Set the same time every day to practice so it becomes part of a routine or habit. This works particularly well for children. Generally the earlier in the day the practicing can occur, the less reminding is required by parents to get the child to practice.
We use this method quite often when setting practice schedules for beginners. For a young child, 20 or 30 minutes seems like an eternity. Instead of setting a time frame, we use repetition. For example, "practice this piece 4 times every day, and this scale 5 times a day". The child then does not pay attention to the amount of time they are practicing their instrument, but knows if they are on repetition number 3 they are almost finished.
This works very well for both children and adult students. Some adults reward themselves with a cappuccino after a successful week of practicing. Parents can encourage children to practice by granting them occasional rewards for successful practicing. Praise tends to be the most coveted award - there just is no substitute for a pat on the back for a job well done. Sometimes we all have a week with little practicing...in that case there is always next week.
Music should be something that you enjoy for a lifetime. So, try not to put unrealistic expectations on yourself or your children to learn too quickly. Everyone learns at a different pace and the key is to be able to enjoy the journey.
5. USE RECOGNIZED TEACHING MATERIALS
There are some excellent materials developed by professional music educators that are made for students in a variety of situations. For example, in piano there are books for very young beginners and books for adult students that have never played before. These materials have been researched and are continually upgraded and improved to make learning easier. These materials ensure that no important part of learning the instrument can inadvertently be left out. If you ever have to move to a different city or state, qualified teachers and institutions will recognize the materials and be able to smoothly continue from where the previous teacher left off.
Ask any music school or music academy in Hermosa Beach, Redondo Beach, Manhattan Beach, El Segundo, Torrance, Hawthorne, Lawndale, Palos Verdes, Gardena, Lomita, Westchester, or anywhere in the South Bay these questions and you will see why more families choose our studio each year than any other. After browsing this site please call us with any questions you may have about getting the most out of your music experience.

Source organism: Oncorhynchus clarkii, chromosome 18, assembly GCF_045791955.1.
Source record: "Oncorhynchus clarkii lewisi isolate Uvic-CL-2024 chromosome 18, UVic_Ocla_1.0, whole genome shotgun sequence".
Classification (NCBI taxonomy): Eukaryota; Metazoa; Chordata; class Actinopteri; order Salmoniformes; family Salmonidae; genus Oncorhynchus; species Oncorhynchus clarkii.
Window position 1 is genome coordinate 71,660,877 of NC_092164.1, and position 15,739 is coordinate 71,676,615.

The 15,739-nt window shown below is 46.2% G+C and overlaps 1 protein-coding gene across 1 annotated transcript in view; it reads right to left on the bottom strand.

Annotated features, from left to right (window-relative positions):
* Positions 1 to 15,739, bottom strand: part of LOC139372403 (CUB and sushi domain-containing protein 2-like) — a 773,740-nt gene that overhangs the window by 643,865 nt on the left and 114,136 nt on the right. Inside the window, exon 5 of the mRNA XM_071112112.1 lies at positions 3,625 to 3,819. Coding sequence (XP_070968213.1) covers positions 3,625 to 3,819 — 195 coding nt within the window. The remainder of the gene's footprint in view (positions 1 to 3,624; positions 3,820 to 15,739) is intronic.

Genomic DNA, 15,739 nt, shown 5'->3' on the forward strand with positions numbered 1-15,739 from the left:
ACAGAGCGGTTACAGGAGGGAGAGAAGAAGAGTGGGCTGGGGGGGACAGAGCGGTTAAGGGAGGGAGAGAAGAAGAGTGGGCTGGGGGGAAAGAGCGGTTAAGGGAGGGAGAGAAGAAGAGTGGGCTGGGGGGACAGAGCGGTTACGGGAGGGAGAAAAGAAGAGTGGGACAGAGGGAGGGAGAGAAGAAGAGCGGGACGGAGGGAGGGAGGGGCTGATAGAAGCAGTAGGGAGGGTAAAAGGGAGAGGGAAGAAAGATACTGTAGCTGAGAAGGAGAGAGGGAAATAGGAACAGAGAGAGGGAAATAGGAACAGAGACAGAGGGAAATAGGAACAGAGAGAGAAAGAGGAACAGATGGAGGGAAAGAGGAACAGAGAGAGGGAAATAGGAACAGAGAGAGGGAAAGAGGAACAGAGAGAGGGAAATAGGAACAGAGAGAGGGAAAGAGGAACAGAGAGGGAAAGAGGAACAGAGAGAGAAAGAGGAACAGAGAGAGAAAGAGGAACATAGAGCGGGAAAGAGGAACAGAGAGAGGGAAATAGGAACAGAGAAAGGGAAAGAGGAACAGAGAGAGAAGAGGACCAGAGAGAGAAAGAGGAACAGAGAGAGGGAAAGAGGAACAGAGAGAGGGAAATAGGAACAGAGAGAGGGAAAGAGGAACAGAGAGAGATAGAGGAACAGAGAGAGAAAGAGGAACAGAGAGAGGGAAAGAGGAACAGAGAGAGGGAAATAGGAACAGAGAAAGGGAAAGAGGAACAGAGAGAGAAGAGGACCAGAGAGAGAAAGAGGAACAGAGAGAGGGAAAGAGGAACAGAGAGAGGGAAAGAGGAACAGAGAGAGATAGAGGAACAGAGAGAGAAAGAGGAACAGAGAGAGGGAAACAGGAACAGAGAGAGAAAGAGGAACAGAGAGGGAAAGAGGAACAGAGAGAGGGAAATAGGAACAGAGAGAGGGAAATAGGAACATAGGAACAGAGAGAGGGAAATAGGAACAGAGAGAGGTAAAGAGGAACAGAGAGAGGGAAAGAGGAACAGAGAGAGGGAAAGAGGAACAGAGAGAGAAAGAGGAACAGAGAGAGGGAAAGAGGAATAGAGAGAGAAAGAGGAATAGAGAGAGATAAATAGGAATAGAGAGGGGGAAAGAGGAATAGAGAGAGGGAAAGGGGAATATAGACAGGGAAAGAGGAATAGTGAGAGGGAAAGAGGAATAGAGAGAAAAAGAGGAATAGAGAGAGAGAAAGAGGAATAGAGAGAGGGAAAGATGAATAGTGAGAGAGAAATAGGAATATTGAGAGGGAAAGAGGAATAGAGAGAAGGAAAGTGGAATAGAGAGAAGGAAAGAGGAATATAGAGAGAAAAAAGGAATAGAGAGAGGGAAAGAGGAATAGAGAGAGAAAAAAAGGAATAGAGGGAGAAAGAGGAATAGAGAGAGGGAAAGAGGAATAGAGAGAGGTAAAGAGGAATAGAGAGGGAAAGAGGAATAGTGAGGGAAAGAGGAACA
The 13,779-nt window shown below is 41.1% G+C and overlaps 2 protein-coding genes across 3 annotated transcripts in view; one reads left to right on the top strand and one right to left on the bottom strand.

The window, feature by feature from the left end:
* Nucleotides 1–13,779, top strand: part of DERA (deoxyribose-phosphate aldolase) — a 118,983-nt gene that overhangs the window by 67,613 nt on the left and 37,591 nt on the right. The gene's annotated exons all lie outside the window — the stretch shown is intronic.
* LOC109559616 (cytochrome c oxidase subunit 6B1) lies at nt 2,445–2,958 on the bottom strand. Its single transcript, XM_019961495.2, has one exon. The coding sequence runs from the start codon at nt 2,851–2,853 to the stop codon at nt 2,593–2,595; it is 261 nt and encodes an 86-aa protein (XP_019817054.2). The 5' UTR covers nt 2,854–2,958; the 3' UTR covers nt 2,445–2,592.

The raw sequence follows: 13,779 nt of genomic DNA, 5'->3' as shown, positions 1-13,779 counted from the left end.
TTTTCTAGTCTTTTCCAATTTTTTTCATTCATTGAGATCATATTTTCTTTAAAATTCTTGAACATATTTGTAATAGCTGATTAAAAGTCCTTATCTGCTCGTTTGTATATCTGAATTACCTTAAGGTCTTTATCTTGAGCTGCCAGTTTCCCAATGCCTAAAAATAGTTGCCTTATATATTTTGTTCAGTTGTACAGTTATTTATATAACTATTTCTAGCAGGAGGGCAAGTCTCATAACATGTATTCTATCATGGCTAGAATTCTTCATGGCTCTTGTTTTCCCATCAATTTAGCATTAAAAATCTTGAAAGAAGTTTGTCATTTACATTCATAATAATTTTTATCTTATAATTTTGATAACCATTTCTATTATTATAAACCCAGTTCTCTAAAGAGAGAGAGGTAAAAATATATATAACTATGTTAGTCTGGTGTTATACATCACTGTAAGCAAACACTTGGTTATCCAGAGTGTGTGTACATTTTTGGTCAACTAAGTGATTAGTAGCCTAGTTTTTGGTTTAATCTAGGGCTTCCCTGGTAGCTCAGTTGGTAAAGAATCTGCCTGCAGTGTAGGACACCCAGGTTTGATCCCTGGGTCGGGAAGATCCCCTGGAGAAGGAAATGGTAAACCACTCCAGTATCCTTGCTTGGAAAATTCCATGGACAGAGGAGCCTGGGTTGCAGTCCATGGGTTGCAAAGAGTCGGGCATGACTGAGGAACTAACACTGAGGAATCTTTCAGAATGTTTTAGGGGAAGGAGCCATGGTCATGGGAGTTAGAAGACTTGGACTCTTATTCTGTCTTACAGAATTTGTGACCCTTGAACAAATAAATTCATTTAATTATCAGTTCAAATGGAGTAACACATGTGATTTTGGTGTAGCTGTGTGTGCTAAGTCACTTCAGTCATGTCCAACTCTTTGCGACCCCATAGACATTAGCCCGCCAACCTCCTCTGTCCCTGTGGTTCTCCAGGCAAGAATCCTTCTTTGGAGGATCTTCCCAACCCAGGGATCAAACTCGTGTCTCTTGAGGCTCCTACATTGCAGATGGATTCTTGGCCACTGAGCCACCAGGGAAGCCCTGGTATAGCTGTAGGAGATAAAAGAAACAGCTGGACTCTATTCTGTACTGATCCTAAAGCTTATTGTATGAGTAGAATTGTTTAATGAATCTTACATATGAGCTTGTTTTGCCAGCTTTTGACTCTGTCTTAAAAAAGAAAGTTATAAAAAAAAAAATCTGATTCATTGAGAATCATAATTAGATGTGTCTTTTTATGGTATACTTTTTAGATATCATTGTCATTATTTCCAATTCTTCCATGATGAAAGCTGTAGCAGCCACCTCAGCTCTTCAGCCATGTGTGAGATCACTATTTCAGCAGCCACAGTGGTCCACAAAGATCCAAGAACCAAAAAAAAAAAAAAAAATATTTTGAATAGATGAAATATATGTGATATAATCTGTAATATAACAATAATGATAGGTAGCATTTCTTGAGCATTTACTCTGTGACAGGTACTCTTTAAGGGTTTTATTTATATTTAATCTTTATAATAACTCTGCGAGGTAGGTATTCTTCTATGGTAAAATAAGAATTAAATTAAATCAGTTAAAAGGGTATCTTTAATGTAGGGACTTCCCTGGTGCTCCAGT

Hermosa Beach - 310-318-6260
Redondo Beach - 310-406-1700
Manhattan Beach - 310-546-7654
Why Choose Us?
- Professional 'Floating Marley Dance Floors' reduce fatigue and prevent injury
- Small class sizes
- Customer service - desk staff available during class times for assistance
- Wide selection of class times to fit your busy schedule
- University trained teachers
- Instructions in rock, classical, pop, jazz and more
- Optional, low pressure recitals
"It has been amazing to see my son tranformed through his discovery of the violin. Since starting at the School of Dance & Music, he has gained a deep sense of accomplishment and confidence."
"My 7-year-old son LIVES for his weekly electric guitar lesson! We have to ask him to stop practicing!"
"I love the School of Dance and Music! I have danced there for years and I always love my teachers. They are always willing to listen and are open to what the students have to say. I like that all the teachers are friends and are nice. The teachers and students works well together (we are a team) and when I am there I feel at home."
"My daughter has met lots of friends at the school and has a great time coming here. She loves the teachers and staff and looks forward to the fabulous dance & music recitals they put on every year. The school is very well run and very accommodating to stressed out parents with ever changing schedules."
"What wonderful life long lessons my kids are learning at the School of Dance & Music! The teachers are positive and motivating and they each bring their own originality every week. The staff is kind and professional. Our family looks forward to a long relationship with the school."
Brand new to dance classes or music lessons? Find out what you need to know!
Starting Lessons Off Right
- How Young is Too Young. Starting at the Right Age
- Insist on Private Lessons When Learning a Specific Instrument
- Take Lessons in a Professional Teaching Environment
- Make Practicing Easier
- Use Recognized Teaching Materials
Q: Do I need a piano at home to take a piano lessons?
A: It is ideal if you have a piano at home, but you can start lessons by using an electric keyboard to practice on. Most our students rent or buy...
January & June 2016 Music Recital General Info